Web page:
Gear box manufacturer Flender AG of Germany is seeking partners to develop a drive train concept for 5 MW turbines that it presented earlier this year at the Hannover Trade Fair. As wind turbines have grown, technology developers have begun to concentrate more upon how to reduce weight-thus reducing cost and increasing profits-of megawatt size machines. Flender's new lightweight drive concept promises considerable weight reduction, the company says. The concept builds on tight, intersection-less interlocking of electronics, electricity and mechanics, according to Flender's Alfred Schoo. The rotor hub and blades are connected to the nacelle bedplate by a large bearing only-doing away with the heavy rotor shaft. "In this way, the whole power of the wind is channelled directly into the tower," says Schoo, adding that the torque of the rotor is thus transmitted to the main stage of the driving unit. "The double-stage planetary drive increases the speed and transmits the torque to the generator. In this way, driving unit, generator and machine carrier form a compact unit."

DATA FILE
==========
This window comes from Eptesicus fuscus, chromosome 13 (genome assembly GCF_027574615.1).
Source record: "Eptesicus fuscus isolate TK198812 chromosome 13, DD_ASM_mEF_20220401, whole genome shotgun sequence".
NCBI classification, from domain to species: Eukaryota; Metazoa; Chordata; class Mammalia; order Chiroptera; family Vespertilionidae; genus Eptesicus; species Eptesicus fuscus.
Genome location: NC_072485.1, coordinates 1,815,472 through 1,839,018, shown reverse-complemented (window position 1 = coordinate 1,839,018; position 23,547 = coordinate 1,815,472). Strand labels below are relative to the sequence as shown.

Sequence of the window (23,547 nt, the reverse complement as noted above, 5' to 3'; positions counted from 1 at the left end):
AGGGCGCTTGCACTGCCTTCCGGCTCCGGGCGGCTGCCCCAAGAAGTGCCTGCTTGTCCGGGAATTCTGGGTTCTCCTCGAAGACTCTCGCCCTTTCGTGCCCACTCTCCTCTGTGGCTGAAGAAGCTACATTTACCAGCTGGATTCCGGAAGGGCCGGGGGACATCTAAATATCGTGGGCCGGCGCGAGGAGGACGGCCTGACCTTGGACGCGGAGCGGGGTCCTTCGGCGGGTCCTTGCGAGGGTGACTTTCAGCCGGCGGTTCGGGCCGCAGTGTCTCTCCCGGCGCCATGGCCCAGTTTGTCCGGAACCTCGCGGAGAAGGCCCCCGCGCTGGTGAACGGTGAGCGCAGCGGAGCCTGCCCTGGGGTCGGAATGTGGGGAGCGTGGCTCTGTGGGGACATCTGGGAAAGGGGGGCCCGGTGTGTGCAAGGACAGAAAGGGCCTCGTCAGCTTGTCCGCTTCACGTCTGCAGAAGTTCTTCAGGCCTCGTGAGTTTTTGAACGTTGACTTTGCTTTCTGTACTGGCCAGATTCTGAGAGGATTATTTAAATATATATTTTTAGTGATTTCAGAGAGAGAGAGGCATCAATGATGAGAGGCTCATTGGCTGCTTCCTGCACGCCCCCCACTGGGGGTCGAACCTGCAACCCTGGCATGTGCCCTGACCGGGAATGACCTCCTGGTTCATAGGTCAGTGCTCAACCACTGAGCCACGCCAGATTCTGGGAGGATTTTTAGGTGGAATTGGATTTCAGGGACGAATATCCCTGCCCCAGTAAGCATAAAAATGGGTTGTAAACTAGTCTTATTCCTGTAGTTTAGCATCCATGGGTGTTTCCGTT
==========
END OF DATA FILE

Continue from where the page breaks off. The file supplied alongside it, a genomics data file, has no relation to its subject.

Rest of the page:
Flender does not wish to produce its own 5 MW wind turbine incorporating the concept, as has been rumoured, but hopes to co-operate with a turbine manufacturer and a wind power station operator to test the prototype machines. "We have presented the concept to all our customers and have held exploratory talks with a handful of companies," says Flender's Stefan Spruck.
Flender, based in Bocholt, is moving its manufacturing operations to a factory at Friedrichsfeld, also in North Rhine Westphalia, where the new drive will be made. Gear boxes will not only be assembled at the new facility, but also checked for quality, certified and presented for customer acceptance. Existing workshops are being revamped and operations are due to begin at Friedrichsfeld in November or December.